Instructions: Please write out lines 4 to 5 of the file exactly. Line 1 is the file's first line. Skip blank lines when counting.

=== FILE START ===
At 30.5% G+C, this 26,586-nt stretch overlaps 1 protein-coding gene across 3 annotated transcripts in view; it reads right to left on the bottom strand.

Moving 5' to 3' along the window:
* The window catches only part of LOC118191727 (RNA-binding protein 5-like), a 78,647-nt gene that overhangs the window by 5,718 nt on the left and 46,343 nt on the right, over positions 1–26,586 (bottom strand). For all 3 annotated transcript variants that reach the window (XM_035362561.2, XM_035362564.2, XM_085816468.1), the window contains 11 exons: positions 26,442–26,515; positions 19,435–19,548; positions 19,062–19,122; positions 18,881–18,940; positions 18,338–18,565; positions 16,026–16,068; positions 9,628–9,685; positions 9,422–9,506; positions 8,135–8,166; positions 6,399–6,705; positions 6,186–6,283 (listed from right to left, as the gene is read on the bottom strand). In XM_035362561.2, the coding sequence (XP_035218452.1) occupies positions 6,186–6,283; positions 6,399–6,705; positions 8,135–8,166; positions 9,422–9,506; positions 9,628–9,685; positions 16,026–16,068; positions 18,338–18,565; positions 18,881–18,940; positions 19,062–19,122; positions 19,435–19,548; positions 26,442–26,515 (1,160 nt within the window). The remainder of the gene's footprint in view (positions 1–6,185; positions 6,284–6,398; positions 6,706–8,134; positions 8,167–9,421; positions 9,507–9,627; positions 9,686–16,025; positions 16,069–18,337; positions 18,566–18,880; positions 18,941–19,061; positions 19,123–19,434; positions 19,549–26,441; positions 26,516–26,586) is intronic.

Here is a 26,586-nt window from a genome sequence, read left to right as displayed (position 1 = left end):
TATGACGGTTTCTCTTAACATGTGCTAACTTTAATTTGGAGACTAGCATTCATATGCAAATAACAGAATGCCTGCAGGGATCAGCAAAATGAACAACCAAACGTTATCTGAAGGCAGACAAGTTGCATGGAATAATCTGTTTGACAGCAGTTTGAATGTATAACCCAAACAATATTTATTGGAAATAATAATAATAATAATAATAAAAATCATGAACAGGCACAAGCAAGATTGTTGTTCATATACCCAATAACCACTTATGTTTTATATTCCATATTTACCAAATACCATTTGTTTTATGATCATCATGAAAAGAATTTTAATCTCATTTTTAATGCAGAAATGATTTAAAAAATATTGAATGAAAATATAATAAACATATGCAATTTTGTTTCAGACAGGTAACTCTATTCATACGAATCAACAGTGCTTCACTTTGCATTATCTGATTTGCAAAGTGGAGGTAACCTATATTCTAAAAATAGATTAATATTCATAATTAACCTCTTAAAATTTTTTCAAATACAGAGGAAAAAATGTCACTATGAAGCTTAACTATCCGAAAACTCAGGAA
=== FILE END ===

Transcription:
Here is a 26,586-nt window from a genome sequence, read left to right as displayed (position 1 = left end):
TATGACGGTTTCTCTTAACATGTGCTAACTTTAATTTGGAGACTAGCATTCATATGCAAATAACAGAATGCCTGCAGGGATCAGCAAAATGAACAACCAAACGTTATCTGAAGGCAGACAAGTTGCATGGAATAATCTGTTTGACAGCAGTTTGAATGTATAACCCAAACAATATTTATTGGAAATAATAATAATAATAATAATAAAAATCATGAACAGGCACAAGCAAGATTGTTGTTCATATACCCAATAACCACTTATGTTTTATATTCCATATTTACCAAATACCATTTGTTTTATGATCATCATGAAAAGAATTTTAATCTCATTTTTAATGCAGAAATGATTTAAAAAATATTGAATGAAAATATAATAAACATATGCAATTTTGTTTCAGACAGGTAACTCTATTCATACGAATCAACAGTGCTTCACTTTGCATTATCTGATTTGCAAAGTGGAGGTAACCTATATTCTAAAAATAGATTAATATTCATAATTAACCTCTTAAAATTTTTTCAAATACAGAGGAAAAAATGTCACTATGAAGCTTAACTATCCGAAAACTCAGGAA